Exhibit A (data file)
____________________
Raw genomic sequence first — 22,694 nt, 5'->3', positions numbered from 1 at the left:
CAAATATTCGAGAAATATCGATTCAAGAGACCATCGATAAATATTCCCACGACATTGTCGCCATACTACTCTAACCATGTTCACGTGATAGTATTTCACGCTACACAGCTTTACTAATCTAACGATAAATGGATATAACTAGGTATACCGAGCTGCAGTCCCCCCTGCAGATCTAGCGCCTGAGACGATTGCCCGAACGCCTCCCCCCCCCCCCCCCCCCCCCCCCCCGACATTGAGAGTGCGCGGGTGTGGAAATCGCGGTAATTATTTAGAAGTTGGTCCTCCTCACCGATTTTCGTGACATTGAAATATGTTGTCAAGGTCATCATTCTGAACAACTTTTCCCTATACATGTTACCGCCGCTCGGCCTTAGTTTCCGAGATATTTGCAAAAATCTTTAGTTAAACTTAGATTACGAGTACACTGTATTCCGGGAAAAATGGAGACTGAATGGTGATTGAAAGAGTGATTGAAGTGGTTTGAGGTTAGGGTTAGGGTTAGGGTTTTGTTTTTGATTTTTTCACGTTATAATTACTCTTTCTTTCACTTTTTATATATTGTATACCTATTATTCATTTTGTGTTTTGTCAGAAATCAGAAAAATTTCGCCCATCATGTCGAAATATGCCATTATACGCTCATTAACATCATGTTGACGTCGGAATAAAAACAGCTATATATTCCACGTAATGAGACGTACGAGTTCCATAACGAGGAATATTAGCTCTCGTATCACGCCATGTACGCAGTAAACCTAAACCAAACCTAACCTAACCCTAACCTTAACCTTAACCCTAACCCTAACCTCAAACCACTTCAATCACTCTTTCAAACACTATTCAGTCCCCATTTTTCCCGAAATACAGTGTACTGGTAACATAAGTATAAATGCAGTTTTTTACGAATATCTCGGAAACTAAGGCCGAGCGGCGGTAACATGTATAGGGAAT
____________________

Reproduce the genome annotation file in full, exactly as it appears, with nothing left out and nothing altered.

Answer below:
Raw genomic sequence first — 22,694 nt, 5'->3', positions numbered from 1 at the left:
CAAATATTCGAGAAATATCGATTCAAGAGACCATCGATAAATATTCCCACGACATTGTCGCCATACTACTCTAACCATGTTCACGTGATAGTATTTCACGCTACACAGCTTTACTAATCTAACGATAAATGGATATAACTAGGTATACCGAGCTGCAGTCCCCCCTGCAGATCTAGCGCCTGAGACGATTGCCCGAACGCCTCCCCCCCCCCCCCCCCCCCCCCCCCCGACATTGAGAGTGCGCGGGTGTGGAAATCGCGGTAATTATTTAGAAGTTGGTCCTCCTCACCGATTTTCGTGACATTGAAATATGTTGTCAAGGTCATCATTCTGAACAACTTTTCCCTATACATGTTACCGCCGCTCGGCCTTAGTTTCCGAGATATTTGCAAAAATCTTTAGTTAAACTTAGATTACGAGTACACTGTATTCCGGGAAAAATGGAGACTGAATGGTGATTGAAAGAGTGATTGAAGTGGTTTGAGGTTAGGGTTAGGGTTAGGGTTTTGTTTTTGATTTTTTCACGTTATAATTACTCTTTCTTTCACTTTTTATATATTGTATACCTATTATTCATTTTGTGTTTTGTCAGAAATCAGAAAAATTTCGCCCATCATGTCGAAATATGCCATTATACGCTCATTAACATCATGTTGACGTCGGAATAAAAACAGCTATATATTCCACGTAATGAGACGTACGAGTTCCATAACGAGGAATATTAGCTCTCGTATCACGCCATGTACGCAGTAAACCTAAACCAAACCTAACCTAACCCTAACCTTAACCTTAACCCTAACCCTAACCTCAAACCACTTCAATCACTCTTTCAAACACTATTCAGTCCCCATTTTTCCCGAAATACAGTGTACTGGTAACATAAGTATAAATGCAGTTTTTTACGAATATCTCGGAAACTAAGGCCGAGCGGCGGTAACATGTATAGGGAAT